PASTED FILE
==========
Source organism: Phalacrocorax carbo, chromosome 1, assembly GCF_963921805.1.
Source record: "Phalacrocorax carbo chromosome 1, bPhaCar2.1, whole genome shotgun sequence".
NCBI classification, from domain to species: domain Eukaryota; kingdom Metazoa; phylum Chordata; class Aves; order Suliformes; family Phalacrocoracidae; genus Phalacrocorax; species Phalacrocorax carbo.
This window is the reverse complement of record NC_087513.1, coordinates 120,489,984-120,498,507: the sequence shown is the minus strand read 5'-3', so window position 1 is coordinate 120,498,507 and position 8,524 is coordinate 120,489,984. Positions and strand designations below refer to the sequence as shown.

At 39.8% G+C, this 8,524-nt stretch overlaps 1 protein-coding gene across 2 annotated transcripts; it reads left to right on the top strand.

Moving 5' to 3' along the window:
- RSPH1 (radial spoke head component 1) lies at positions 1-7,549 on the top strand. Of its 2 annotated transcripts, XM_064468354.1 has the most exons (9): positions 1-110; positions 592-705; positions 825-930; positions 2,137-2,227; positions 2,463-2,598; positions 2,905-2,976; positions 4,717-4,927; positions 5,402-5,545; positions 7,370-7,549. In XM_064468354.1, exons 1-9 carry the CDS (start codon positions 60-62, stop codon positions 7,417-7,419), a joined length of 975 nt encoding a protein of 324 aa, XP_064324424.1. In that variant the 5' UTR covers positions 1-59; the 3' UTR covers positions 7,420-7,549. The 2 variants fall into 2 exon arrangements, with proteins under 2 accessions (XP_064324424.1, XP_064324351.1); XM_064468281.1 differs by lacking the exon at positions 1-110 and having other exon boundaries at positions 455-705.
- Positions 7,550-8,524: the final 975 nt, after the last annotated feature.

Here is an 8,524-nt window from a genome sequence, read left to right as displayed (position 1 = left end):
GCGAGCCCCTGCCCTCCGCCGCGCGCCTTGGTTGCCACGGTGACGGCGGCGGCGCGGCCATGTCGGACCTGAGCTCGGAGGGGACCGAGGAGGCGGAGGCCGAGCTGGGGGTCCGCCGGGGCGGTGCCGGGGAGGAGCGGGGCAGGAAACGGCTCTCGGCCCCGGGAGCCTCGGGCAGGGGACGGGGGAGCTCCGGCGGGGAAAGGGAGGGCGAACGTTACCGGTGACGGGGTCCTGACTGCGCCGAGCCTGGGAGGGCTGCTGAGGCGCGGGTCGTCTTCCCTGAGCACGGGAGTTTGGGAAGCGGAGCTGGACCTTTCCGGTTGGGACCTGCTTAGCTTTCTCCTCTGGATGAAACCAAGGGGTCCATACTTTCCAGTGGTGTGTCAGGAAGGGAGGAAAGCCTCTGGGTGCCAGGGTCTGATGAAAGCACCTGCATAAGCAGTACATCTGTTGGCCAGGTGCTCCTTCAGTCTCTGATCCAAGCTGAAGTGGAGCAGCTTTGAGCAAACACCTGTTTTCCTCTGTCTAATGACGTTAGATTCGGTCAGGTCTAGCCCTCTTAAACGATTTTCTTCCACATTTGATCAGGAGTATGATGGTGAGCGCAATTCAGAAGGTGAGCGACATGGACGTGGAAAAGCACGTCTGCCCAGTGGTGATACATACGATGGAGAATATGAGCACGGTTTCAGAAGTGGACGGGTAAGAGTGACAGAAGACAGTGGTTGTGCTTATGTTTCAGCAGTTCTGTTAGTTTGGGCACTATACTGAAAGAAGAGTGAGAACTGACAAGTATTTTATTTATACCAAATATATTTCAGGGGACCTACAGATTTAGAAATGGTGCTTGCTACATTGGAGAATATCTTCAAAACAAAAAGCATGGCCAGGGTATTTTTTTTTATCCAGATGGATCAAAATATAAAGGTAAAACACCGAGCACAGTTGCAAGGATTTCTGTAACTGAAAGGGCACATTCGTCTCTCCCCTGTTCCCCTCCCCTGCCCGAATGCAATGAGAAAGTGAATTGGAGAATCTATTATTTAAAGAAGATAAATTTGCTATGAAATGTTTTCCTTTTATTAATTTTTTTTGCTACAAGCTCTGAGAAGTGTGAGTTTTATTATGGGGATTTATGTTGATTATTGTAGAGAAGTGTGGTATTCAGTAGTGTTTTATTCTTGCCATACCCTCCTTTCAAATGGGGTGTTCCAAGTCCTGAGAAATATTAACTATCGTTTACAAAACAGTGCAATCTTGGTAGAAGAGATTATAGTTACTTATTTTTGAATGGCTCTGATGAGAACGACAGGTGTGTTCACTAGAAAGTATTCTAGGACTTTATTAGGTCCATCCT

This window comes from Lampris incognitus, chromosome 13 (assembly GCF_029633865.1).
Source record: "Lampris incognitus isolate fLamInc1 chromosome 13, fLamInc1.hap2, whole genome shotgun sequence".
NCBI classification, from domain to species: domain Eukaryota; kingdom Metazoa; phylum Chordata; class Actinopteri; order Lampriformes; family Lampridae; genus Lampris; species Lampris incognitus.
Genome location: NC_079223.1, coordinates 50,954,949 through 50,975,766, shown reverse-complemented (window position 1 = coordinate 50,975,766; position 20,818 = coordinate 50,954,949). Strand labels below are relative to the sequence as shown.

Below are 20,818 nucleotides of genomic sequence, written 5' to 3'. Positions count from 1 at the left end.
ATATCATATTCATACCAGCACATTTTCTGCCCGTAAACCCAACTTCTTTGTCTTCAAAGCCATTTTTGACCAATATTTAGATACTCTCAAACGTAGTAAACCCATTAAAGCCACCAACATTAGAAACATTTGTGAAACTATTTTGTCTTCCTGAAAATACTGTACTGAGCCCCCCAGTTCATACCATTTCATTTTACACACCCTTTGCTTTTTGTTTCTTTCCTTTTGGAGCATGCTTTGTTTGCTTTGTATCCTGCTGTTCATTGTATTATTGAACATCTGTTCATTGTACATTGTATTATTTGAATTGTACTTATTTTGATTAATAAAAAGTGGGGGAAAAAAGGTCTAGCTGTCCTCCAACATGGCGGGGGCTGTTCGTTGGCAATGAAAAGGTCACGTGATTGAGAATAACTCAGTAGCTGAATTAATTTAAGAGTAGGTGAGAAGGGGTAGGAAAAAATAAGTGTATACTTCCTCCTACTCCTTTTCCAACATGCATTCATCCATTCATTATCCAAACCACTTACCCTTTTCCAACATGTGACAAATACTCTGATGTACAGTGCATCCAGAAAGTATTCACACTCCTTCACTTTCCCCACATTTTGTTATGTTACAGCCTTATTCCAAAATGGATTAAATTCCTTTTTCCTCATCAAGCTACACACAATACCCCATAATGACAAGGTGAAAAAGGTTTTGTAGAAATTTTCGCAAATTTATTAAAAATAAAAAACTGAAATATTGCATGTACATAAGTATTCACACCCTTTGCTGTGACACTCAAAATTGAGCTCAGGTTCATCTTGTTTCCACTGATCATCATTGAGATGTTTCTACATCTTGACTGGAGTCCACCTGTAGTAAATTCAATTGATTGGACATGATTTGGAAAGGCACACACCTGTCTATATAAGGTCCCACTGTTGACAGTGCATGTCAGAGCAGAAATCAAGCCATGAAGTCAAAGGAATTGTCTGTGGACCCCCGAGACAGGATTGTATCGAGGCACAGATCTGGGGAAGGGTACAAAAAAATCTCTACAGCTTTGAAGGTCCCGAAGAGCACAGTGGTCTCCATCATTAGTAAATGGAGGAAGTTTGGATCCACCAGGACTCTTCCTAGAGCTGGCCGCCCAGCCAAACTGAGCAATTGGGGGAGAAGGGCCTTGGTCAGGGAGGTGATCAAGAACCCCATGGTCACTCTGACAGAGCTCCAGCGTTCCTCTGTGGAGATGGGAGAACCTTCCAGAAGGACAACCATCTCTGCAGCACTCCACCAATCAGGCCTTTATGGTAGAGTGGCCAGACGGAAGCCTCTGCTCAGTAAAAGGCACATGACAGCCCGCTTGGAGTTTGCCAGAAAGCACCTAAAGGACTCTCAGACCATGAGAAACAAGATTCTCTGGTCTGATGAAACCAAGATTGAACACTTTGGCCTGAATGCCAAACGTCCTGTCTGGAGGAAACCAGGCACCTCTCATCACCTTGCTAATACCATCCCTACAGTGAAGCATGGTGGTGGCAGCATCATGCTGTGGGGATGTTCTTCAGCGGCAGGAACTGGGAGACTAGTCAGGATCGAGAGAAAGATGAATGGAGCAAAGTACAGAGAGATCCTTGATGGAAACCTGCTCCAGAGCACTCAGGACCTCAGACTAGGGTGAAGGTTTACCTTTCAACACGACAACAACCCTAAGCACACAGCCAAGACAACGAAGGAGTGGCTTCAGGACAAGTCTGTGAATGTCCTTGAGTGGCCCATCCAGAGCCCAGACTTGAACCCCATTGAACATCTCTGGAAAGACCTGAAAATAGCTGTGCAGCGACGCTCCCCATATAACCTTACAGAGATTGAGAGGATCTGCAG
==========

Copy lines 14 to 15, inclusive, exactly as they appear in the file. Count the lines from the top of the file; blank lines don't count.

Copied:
Genome location: NC_079223.1, coordinates 50,954,949 through 50,975,766, shown reverse-complemented (window position 1 = coordinate 50,975,766; position 20,818 = coordinate 50,954,949). Strand labels below are relative to the sequence as shown.

Below are 20,818 nucleotides of genomic sequence, written 5' to 3'. Positions count from 1 at the left end.